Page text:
• Ivan Corneillet
• April 2015

### wordmaster.io is easy and intuitive to use thanks to its familiar Google-like "suggestion" box design ### Under the hood: This next-word prediction business is pretty cool, hein? How does it work? Natural Language Processing (NLP) to the rescue...

$$n$$-gram Language Models

We implemented three $$n$$-gram language models that use different intuitions to deal with a key observation on data sparsity, namely that a large number of $$n$$-grams occur with such low frequency that they haven't been observed them in the training dataset.

• Linear MLE Interpolation (LI): Interpolation deals with these rare n-grams by “consulting” all $$n$$-grams models at the same time.
• Katz's Back-Off (BO): Instead off mixing all models at the same time start with the most detail model (with the highest $$n$$) and only “hierarchically” back-off to a lower order $$n$$-gram model if there is no evidence of the higher-order $$n$$-gram.
• Kneser-Ney Smoothing (KN): Words that have appeared in more contexts are more likely to appear in new contexts. E.g., Likelihood of “Angeles” is high and a normal back-off will likely pick it in any context; yet “Angeles” occurs with only a single context (only occurs after “Los”).

Next-Word Prediction

With these language models in place, we then predict the next words as follow:

• (1) Compile the list of words $$w$$ such that: $$w: \begin{cases} c(w_{1}, w_{2}, w) > 0 \\ \text{; (select } w \text{ so that the 3-gram } w_{1}, w_{2}, w \text{ is in our model)} \\ c(w_{1}, w_{2}, w) = 0 \text{ and } c(w_{2}, w) > 0 \\ \text{; (select } w \text{ so that the 2-gram } w_{2}, w \text{ is in our model but the 3-gram } w_{1}, w_{2}, w \text{ is not)} \end{cases}$$
• (2) If the list is empty, return the most frequent 1-gram “the”.
• Otherwise: (3) evaluate $$q(w | w_{1}, w_{2})$$ for each word $$w$$ in the list,
• (4) sort the list by decreasing $$q$$,
• and (5) return the top $$5$$ results.

(Note: We used $$1$$-, $$2$$-, and $$3$$-grams)

### Diving deeper: Multiple variants of the language models we implemented exist. Here are the formulas we used.

$$Variables$$ $$3-grams$$ $$2-grams$$ $$1-grams$$
$$q_{ML}(\cdot)$$(1,2) $$q_{ML}(w_{3} | w_{2}, w_{1}) = \frac{c(w_{1}, w_{2}, w_{3})}{c(w_{1}, w_{2})}$$ $$q_{ML}(w_{2} | w_{1}) = \frac{c(w_{1}, w_{2})}{c(w_{1})}$$ $$q_{ML}(w_{1}) = \frac{c(w_{1})}{c(\cdot)}$$
$$q_{LI}(\cdot)$$(1,2) $$q_{LI}(w_{3} | w_{2}, w_{1}) = \lambda^{3}_{3} \cdot q_{ML}(w_{3} | w_{2}, w_{1})$$ $$+ \lambda^{3}_{2} \cdot q_{ML}(w_{3} | w_{2})$$ $$+ \lambda^{3}_{1} \cdot q_{ML}(w_{3})$$ $$q_{LI}(w_{2} | w_{1}) = \lambda^{2}_{2} \cdot q_{ML}(w_{2} | w_{1}) + \lambda^{2}_{1} \cdot q_{ML}(w_{2})$$ $$q_{LI}(w_{1}) = q_{ML}(w_{1})$$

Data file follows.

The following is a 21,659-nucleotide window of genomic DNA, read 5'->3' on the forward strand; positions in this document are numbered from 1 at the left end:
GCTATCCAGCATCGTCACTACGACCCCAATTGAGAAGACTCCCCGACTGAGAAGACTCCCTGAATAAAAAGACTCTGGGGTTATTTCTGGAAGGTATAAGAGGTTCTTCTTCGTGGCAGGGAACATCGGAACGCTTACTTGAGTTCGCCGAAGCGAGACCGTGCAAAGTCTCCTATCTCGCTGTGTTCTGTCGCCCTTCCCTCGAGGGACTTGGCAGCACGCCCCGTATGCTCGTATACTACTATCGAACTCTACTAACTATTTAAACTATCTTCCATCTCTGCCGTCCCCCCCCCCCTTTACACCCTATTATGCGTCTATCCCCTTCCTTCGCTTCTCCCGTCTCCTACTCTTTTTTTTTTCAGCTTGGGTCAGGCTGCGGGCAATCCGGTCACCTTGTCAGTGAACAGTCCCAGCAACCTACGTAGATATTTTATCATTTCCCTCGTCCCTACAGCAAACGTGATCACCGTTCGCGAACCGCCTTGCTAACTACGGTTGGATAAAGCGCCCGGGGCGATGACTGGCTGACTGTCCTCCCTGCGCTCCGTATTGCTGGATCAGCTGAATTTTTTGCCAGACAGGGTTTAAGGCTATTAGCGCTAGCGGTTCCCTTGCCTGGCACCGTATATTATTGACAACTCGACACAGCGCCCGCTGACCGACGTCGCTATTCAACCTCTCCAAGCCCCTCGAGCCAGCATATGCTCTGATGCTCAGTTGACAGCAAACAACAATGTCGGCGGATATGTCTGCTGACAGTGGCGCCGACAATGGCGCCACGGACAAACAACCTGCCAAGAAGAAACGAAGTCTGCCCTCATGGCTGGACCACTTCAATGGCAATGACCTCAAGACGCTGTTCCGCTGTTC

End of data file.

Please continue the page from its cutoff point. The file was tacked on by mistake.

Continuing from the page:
$$d^{*}(\cdot)$$(3) $$d^{*}(w_{1}, w_{2}, w_{3}) = \left (1 + \frac{1}{c(w_{1}, w_{2}, w_{3})} \right ) ^ {1+b_{3}}$$ $$d^{*}(w_{1}, w_{2}) = \left (1 + \frac{1}{c(w_{1}, w_{2})} \right ) ^ {1+b_{2}}$$ $$d^{*}(w_{1}) = \left (1 + \frac{1}{c(w_{1})} \right ) ^ {1+b_{1}}$$
$$q_{BO}(\cdot)$$(1,2,4) $$q_{BO}(w_{3} | w_{2}, w_{1}) = \begin{cases} d^{*}(w_{1}, w_{2}, w_{3}) \cdot q_{ML}(w_{3} | w_{1}, w_{2}) \\ \text{ if } c(w_{1}, w_{2}, w_{3}) > 0 \\ \alpha(w_{1}, w_{2}) \cdot q_{BO}(w_{3} | w_{2}) \\ \text{ otherwise} \end{cases}$$ $$\alpha(w_{1}, w_{2}) = \frac{\beta(w_{1}, w_{2})}{\sum_{w_{i}: c(w_{1}, w_{2}, w_{i}) \leq k} q_{BO}(w_{2}, w_{i})}$$ $$\beta(w_{1}, w_{2}) = 1 - \sum_{w_{i}: c(w_{1}, w_{2}, w_{i}) > 0} d^{*}(w_{1}, w_{2}, w_{i}) \cdot q_{ML}(w_{1}, w_{2}, w_{i})$$ $$q_{BO}(w_{2} | w_{1}) = \begin{cases} d^{*}(w_{1}, w_{2}) \cdot q_{ML}(w_{2} | w_{1}) \\ \text{ if } c(w_{1}, w_{2}) > 0 \\ \alpha(w_{1}) \cdot q_{BO}(w_{2}) \\ \text{ otherwise} \end{cases}$$ $$\alpha(w_{1}) = \frac{\beta(w_{1})}{\sum_{w_{i}: c(w_{1}, w_{i}) \leq k} q_{BO}(w_{i})}$$ $$\beta(w_{1}) = 1 - \sum_{w_{i}: c(w_{1}, w_{i}) > 0} d^{*}(w_{1}, w_{i}) \cdot q_{ML}(w_{1}, w_{i})$$ $$q_{BO}(w_{1}) = d^{*}(w_{1}) \cdot q_{ML}(w_{1})$$
$$q_{KN}(\cdot)$$(2,5) $$q_{KN}(w_{3} | w_{1}, w_{2}) = \frac{max(c(w_{1}, w_{2}, w_{3}) - \delta, 0)}{\sum_{w_{i}} c(w_{1}, w_{2}, w_{i})}$$ $$+ \lambda(w_{1}, w_{2}) \cdot q_{KN}(w_{3} | w_{2})$$ $$\lambda(w_{1}, w_{2}) = \frac{\delta}{\sum_{w_{i}} c(w_{1}, w_{2}, w_{i})} \cdot \left | w_{i} \right |_{c(w_{1}, w_{2}, w_{i}) > 0}$$ $$q_{KN}(w_{2} | w_{1}) = \frac{max(c(w_{1}, w_{2}) - \delta, 0)}{\sum_{w_{i}} c(w_{1}, w_{i})}$$ $$+ \lambda(w_{1}) \cdot q_{KN}(w_{2})$$ $$\lambda(w_{1}) = \frac{\delta}{\sum_{w_{i}} c(w_{1}, w_{i})} \cdot \left | w_{i} \right |_{c(w_{1}, w_{i}) > 0}$$ $$q_{KN}(w_{1}) = \frac{\left | w_{i} \right |_{c(w_{i}, w_{1}) > 0}}{\left | (w_{i}, w_{j}) \right |_{c(w_{i}, w_{j}) > 0}}$$

Please note that we used the Good–Turing Smoothing method to compute the discountings used by Katz's Back-Off and Kneser-Ney Smoothing (Good–Turing isn't a model by itself).

### wordmaster.io follows a three-tier architecture. What you see in your browser is literally the top of the iceberg...

In the offline language model phase, we pre-computed all $$\alpha$$'s, $$\beta$$'s, $$\delta$$'s, $$d^{*}$$'s, and $$q^{*}$$'s for our (observed) $$n$$-grams ($$1 \leq n \leq 3$$). These building blocks were then stored in a SQLite database.

These pre-computed blocks stored a SQL database leave minimal work to the back-end (queries are simple with minimal joins) and further minimize the memory footprint (The model stays on disk and little data is loaded into main memory).

For more information on the data clean-up and the $$n$$-grams generation, please refer to our early report.